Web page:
(CREEKS, an Indian nation, described also under tfie name of Muskogulge or Muskogee, in addition to 'which is the following particulars, from the manuscript joarnal of an infeliigent traveller : “ Coosa river, and its main branches, form the re. line of settlements or villages of the Creeks, but their hunting grounds cxtaid 200 miles be-
yond, to the Tombigbee, which is the dividing line between their coufitry and that of the Chactaws. The smallest of their towns have from 20 to 30 ho'.ises in them, and some of them contain from 130 to 200, that are wholly compact. The houses stand in clusters of four, five, six, seven, and eight together, irregularly distributed up and down the banks of the rivers or small streams. Each cluster of houses contains a clan or family o relations, who eat and live in common. Eac! town has a public square, hot-house, and yard ne. the centre of it, appropriatad to various pubh uses. The following are the names of the principal towns of the Upper and Lower Creeks that have public squares ; beginning at the head of the Coosa or Coosa Hatcha river, viz. Upper Utalas, Abbacoochees, Natchez, Coosas, Oteetoocheenas, Pine Catchas, Pocuntullahases, Weeokes, Little Tallassie, Tuskeegees, Coosadas, Alabamas, Tawasas, Pawactas, Autobas, Auhoba, W eelumpkees Big,W eelumpkees Little, Wacacoys, Wacksoy, Ochees. The following towns are in the central, inland, and high country, between the Coosa and Taliapoosee rivers, in the district called the Hillabees, viz. Hillabees, Killeegko, Oakchoys, Slakagulgas, and Wacacoys; on the waters of the Taliapoosee, from the head of the river downward, the following, viz. Tuckabatchee, Tehassa, Totacaga, New Aork, Chalaacpaulley, Loguspogus, Oakfuskee, Ufala Little, Ufala Big, Sogahatches,Tuckabatchees, Big Tallassce or Half-way House, Clewaleys, Coosahatches, Coolamies, ShaVt'anese or Savanas, Kenlsulka, and Mnckeleses. The towns of the Low'er Creeks, beginning on the head waters of the Chattahoosee, and so on downwards, are Chelu Ninny, Chattahoosee, liohtatoga, Cowetas, Cussitahs, Chalagatscaor, Broken Arrow, Euchces several, Hitchatces several, Palachuolo, Chewackala ; besides 20 towns and villages of the Little and Big Chehaus, low down on Flint and Chattahoosee rivers. From their roving and unsteady manner of living, it is impossible to determine, 'with much precision, the number of Indians that comimse tlie Creek nation. General M‘GiIlivray estimates the number of gun-men to be between 3 and 6000, exclusive of the Semiuolcs, Avho are of little or no accosmt in war, except as small parties of marauders, acting independent of the general interest of the others. The wliole number of individuals may be about 23 or 26,000 souls. Every town and village has one established white trader in it, and generally a family of whites, who liave fled from some part of the tfontiers. They often, to have revenge, and to obtain jdunder that may be taken, use their influence to scud out pre« 3 Y 2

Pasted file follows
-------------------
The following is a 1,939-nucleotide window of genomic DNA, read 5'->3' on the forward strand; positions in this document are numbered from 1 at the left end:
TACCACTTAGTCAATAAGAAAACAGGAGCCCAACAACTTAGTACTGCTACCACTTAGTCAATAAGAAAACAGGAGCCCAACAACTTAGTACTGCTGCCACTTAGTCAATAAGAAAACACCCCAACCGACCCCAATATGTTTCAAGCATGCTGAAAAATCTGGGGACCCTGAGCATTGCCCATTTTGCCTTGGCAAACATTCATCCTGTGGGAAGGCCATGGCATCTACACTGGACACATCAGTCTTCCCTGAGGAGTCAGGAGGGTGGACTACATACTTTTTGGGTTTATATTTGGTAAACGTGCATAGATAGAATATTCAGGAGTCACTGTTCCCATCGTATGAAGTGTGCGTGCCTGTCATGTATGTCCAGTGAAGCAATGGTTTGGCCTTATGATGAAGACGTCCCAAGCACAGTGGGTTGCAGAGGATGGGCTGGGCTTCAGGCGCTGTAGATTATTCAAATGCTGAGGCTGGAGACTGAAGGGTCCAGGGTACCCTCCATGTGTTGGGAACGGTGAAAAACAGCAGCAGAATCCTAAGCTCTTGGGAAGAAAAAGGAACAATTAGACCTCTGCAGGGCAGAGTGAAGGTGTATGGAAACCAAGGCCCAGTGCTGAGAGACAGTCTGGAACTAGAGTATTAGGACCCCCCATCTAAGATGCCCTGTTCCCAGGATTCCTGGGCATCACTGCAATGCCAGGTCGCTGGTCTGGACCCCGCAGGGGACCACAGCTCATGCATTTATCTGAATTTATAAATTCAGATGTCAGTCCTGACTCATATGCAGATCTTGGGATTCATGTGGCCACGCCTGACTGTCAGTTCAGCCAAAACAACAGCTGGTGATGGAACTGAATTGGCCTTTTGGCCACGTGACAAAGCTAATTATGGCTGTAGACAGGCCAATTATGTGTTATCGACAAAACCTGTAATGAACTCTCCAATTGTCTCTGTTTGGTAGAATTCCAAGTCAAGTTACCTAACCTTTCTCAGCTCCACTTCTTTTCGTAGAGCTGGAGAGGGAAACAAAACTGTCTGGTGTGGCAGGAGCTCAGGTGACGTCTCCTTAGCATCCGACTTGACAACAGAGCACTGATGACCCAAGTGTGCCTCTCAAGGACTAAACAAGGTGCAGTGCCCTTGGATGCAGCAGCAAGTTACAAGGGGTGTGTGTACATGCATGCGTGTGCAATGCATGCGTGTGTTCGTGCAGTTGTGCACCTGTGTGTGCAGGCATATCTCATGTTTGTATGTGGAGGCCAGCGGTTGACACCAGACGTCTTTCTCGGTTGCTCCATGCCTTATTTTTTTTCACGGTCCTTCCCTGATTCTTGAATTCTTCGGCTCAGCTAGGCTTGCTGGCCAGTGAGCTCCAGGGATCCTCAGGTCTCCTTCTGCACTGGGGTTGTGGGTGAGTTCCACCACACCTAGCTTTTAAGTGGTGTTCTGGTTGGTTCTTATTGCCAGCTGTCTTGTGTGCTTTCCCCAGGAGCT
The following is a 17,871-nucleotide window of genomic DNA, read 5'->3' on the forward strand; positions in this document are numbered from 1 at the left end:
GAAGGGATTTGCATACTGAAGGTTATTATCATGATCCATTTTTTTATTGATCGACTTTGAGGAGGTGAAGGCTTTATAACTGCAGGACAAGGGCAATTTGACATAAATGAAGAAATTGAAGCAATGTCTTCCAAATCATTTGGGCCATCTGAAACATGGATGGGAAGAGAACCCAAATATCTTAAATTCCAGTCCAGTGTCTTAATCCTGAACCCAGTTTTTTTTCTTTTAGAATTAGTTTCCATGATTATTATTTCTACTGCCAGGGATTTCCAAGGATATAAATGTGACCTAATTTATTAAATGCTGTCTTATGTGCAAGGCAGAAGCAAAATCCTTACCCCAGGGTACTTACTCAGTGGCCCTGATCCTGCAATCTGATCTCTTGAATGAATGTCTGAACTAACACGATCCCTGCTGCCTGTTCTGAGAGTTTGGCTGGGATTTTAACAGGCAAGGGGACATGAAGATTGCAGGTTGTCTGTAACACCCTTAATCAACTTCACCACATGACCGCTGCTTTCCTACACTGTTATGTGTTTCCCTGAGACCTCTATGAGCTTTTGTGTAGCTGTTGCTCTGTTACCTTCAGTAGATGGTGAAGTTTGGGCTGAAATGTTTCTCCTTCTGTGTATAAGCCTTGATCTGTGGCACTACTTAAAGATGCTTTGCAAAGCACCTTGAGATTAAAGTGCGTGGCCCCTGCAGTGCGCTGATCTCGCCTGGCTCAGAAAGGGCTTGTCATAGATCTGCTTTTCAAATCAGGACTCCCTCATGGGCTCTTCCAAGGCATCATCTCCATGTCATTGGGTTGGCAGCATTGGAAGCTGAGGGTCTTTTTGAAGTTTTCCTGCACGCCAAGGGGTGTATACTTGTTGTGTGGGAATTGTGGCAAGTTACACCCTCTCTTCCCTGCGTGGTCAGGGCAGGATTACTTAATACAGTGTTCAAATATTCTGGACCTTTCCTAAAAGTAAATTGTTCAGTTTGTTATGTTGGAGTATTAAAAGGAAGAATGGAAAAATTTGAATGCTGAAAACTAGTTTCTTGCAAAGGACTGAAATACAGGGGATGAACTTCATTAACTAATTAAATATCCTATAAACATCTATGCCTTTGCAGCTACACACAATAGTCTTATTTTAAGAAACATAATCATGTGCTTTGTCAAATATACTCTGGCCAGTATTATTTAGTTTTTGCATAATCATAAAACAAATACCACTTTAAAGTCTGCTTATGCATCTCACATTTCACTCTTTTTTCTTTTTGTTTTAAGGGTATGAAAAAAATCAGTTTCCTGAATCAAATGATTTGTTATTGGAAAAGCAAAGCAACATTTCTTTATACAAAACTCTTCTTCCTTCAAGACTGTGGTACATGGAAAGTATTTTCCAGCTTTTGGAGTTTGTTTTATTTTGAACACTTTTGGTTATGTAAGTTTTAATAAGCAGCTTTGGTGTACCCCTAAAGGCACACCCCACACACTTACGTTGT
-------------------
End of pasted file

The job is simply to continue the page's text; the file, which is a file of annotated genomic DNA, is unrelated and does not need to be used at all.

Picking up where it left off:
C R E
C R O
datorj parties against the settlements in their vicinity. The Creeks are very badly armed, having few rifles, and are mostly armed with muskets. For near 40 years past, the Creek Indians have had little intercourse with any other foreigners but those of the English nation. Their prejudice in favour of every thing English, has been carefully kept alive by tories and others to this day. Most of their towns have now in their possession British drums, with the arms of the nation and other emblems painted on them, and some of their squaws preserve the remnants of British flags. They still believe that “ the great king over the water” is able to keep the whole world in subjection. The land of the country is a common stock ; and any individual may remove from one part of it to another, and occupy vacant ground where he can find it. The country is naturally divided into three districts, viz. the Upper Creeks, Lower and Middle Creeks, and Seminoles. The upper district includes all the waters of the Tallapoosee, Coosahatchee, and Alabama rivers, and is called the Abbacoes. The lower or middle district includes all the waters of the Chattahoosee and Flint rivers, down to their junction ; and although occupied by a great number of different tribes, the whole are called Cowetaulgas or Coweta people, from the Cowetan town and tribe, the most warlike and ancient of any in the whole nation. The lower or s. district takes in the river Appalachicola, and extends to the point of E. Florida, and is called the Country of the Seminoles. Agriculture is as far advanced with the Indians as it can well be, without the proper implements of husbandry. A very large majority of the nation being devoted to hunting in the winter, and to war or idleness in summer, cultivate but small parcels of ground, barely sufficient for subsistence. But many individuals, (particularly on Flint river, among the Chehaws, who possess numbers of Negroes) have fenced fields, tolerably well cultivated. Having no ploughs, they break up the ground with hoes, and scatter the seed promiscuously over the ground in hills, but not in rows. They raise horses, cattle, fowls, and hogs. The only articles they manufacture are eartlien pots and pans, baskets, horse-ropes or halters, smoked leather, black marble pipes, wooden spoons, and oil from acorns, hickery nuts, and chesnuts.)
(Creeks, confederated nations of Indians. See Muscogulge.)
(CREGER’S Town, in Frederick county, Maryland, lies on the w. side of Monococy river, between Owing’s and Hunting creeks, which fall into that river ; nine miles s. of Ermmtsburg, near the Pennsylvania line, and about 11 n. of Frederick town.)
CRISTO. See Manta.
(CROCHE, a lake of N. America, in New South Wales, terminated by the portage La Loche, 400 paces long, and derives its name from the appearance of the water falling over a rock of upwards of 30 feet. It is about 12 miles long. Lat. 36° 40'. Long, 109° 25' w.)
CROIX, or Cross, a river of the province and government of Louisiana, the same as that which, with the name of the Ovadeba, incorporates itself with the Ynsovavudela, and takes this name, till it enters the Mississippi.
(Croix, St. See Cruz, Santa.)